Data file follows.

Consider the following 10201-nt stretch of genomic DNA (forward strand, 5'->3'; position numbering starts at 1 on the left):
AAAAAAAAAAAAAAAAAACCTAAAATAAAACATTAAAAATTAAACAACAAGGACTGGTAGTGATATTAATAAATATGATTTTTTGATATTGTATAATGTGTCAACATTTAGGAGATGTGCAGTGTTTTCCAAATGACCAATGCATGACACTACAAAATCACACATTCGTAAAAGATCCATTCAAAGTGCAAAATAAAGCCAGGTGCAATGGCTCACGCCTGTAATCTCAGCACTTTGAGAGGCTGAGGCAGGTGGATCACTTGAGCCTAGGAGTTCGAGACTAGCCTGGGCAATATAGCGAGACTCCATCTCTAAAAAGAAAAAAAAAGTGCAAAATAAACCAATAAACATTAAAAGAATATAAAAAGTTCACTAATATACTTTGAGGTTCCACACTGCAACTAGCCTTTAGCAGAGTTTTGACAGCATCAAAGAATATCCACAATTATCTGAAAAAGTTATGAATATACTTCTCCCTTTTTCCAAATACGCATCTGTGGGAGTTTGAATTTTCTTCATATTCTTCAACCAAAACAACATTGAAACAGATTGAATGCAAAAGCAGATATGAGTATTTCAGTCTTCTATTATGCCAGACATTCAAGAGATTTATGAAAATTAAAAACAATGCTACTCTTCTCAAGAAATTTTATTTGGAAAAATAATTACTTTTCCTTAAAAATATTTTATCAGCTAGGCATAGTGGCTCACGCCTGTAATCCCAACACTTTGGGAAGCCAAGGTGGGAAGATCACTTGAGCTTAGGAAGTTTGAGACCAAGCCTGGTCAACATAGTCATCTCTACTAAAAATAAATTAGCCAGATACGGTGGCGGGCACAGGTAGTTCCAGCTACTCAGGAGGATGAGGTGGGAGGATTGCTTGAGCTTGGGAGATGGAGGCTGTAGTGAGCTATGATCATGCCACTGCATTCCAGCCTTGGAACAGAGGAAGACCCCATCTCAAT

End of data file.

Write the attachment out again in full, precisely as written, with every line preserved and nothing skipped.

Consider the following 10201-nt stretch of genomic DNA (forward strand, 5'->3'; position numbering starts at 1 on the left):
AAAAAAAAAAAAAAAAAACCTAAAATAAAACATTAAAAATTAAACAACAAGGACTGGTAGTGATATTAATAAATATGATTTTTTGATATTGTATAATGTGTCAACATTTAGGAGATGTGCAGTGTTTTCCAAATGACCAATGCATGACACTACAAAATCACACATTCGTAAAAGATCCATTCAAAGTGCAAAATAAAGCCAGGTGCAATGGCTCACGCCTGTAATCTCAGCACTTTGAGAGGCTGAGGCAGGTGGATCACTTGAGCCTAGGAGTTCGAGACTAGCCTGGGCAATATAGCGAGACTCCATCTCTAAAAAGAAAAAAAAAGTGCAAAATAAACCAATAAACATTAAAAGAATATAAAAAGTTCACTAATATACTTTGAGGTTCCACACTGCAACTAGCCTTTAGCAGAGTTTTGACAGCATCAAAGAATATCCACAATTATCTGAAAAAGTTATGAATATACTTCTCCCTTTTTCCAAATACGCATCTGTGGGAGTTTGAATTTTCTTCATATTCTTCAACCAAAACAACATTGAAACAGATTGAATGCAAAAGCAGATATGAGTATTTCAGTCTTCTATTATGCCAGACATTCAAGAGATTTATGAAAATTAAAAACAATGCTACTCTTCTCAAGAAATTTTATTTGGAAAAATAATTACTTTTCCTTAAAAATATTTTATCAGCTAGGCATAGTGGCTCACGCCTGTAATCCCAACACTTTGGGAAGCCAAGGTGGGAAGATCACTTGAGCTTAGGAAGTTTGAGACCAAGCCTGGTCAACATAGTCATCTCTACTAAAAATAAATTAGCCAGATACGGTGGCGGGCACAGGTAGTTCCAGCTACTCAGGAGGATGAGGTGGGAGGATTGCTTGAGCTTGGGAGATGGAGGCTGTAGTGAGCTATGATCATGCCACTGCATTCCAGCCTTGGAACAGAGGAAGACCCCATCTCAAT